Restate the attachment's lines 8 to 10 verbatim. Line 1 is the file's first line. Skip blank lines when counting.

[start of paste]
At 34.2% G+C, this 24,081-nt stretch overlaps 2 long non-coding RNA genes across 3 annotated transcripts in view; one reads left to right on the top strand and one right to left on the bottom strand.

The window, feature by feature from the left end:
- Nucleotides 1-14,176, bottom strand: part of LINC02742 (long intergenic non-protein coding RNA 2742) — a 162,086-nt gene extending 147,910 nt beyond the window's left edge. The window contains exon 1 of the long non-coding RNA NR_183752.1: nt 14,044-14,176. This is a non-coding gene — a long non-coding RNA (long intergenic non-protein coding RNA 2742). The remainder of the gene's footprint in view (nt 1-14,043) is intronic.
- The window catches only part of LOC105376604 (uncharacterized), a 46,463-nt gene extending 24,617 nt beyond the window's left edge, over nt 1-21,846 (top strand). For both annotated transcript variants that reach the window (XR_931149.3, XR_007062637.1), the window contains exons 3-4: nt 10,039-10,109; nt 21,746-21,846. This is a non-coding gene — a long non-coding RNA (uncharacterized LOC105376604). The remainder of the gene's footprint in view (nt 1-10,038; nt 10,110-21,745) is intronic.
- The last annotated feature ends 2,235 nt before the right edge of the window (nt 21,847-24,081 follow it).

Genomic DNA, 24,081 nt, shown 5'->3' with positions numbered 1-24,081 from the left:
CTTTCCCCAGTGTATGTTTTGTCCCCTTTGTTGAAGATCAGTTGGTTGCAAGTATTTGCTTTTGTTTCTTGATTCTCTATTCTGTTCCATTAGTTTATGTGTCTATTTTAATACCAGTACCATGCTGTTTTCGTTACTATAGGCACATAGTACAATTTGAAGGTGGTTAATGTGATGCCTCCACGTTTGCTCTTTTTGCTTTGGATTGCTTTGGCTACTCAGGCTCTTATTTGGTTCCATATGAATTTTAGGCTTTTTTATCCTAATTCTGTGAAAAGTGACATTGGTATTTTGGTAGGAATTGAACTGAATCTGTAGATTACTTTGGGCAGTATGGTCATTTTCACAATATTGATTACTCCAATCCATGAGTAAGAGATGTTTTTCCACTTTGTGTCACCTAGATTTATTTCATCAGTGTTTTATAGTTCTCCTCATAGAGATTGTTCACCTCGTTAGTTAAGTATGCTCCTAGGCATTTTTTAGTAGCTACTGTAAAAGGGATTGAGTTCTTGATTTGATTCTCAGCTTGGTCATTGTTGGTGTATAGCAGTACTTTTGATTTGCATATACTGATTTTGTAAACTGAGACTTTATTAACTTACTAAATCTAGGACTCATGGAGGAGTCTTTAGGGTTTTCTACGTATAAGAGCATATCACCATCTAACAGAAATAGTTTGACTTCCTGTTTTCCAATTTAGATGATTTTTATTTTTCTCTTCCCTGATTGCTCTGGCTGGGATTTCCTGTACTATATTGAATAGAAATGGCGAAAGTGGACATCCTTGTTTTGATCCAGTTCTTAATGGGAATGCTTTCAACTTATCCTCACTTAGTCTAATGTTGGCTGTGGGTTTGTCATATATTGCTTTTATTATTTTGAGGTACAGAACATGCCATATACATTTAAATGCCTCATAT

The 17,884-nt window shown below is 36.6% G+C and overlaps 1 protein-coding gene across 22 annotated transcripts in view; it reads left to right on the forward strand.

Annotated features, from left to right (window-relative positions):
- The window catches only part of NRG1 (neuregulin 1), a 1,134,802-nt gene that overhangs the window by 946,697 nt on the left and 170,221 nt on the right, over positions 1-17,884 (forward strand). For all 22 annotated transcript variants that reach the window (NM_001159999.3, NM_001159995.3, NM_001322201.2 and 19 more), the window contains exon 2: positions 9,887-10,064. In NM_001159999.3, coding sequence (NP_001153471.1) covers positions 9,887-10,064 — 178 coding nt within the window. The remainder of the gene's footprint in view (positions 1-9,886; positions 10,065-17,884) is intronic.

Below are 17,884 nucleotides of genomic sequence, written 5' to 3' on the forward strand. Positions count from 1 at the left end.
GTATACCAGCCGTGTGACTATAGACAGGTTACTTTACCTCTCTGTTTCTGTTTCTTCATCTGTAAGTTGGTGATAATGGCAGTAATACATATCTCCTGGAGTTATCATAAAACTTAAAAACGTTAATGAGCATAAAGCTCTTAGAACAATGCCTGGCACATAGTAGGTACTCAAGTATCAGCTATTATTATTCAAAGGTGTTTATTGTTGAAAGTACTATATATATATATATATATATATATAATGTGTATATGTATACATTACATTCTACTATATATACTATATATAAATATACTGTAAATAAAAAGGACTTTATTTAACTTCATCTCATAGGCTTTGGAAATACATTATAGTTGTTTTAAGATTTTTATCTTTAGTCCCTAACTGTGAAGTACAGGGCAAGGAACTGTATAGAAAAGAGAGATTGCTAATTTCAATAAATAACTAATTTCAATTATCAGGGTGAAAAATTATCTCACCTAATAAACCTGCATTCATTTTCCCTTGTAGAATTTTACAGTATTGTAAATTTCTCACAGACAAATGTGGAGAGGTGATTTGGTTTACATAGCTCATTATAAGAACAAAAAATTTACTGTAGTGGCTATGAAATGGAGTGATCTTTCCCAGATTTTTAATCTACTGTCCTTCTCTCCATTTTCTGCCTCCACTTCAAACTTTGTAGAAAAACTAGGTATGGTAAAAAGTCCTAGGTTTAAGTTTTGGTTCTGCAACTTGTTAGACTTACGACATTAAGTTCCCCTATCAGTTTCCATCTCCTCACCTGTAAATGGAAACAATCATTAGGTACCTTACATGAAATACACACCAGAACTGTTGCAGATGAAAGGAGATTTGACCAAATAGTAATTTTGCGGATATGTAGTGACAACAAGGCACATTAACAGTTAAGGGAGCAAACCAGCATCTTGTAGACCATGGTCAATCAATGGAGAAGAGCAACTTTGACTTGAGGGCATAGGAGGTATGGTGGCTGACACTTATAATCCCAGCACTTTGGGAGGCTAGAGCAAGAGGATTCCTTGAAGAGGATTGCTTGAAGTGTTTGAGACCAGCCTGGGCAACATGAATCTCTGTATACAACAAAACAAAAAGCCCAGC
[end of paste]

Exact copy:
The 17,884-nt window shown below is 36.6% G+C and overlaps 1 protein-coding gene across 22 annotated transcripts in view; it reads left to right on the forward strand.

Annotated features, from left to right (window-relative positions):
- The window catches only part of NRG1 (neuregulin 1), a 1,134,802-nt gene that overhangs the window by 946,697 nt on the left and 170,221 nt on the right, over positions 1-17,884 (forward strand). For all 22 annotated transcript variants that reach the window (NM_001159999.3, NM_001159995.3, NM_001322201.2 and 19 more), the window contains exon 2: positions 9,887-10,064. In NM_001159999.3, coding sequence (NP_001153471.1) covers positions 9,887-10,064 — 178 coding nt within the window. The remainder of the gene's footprint in view (positions 1-9,886; positions 10,065-17,884) is intronic.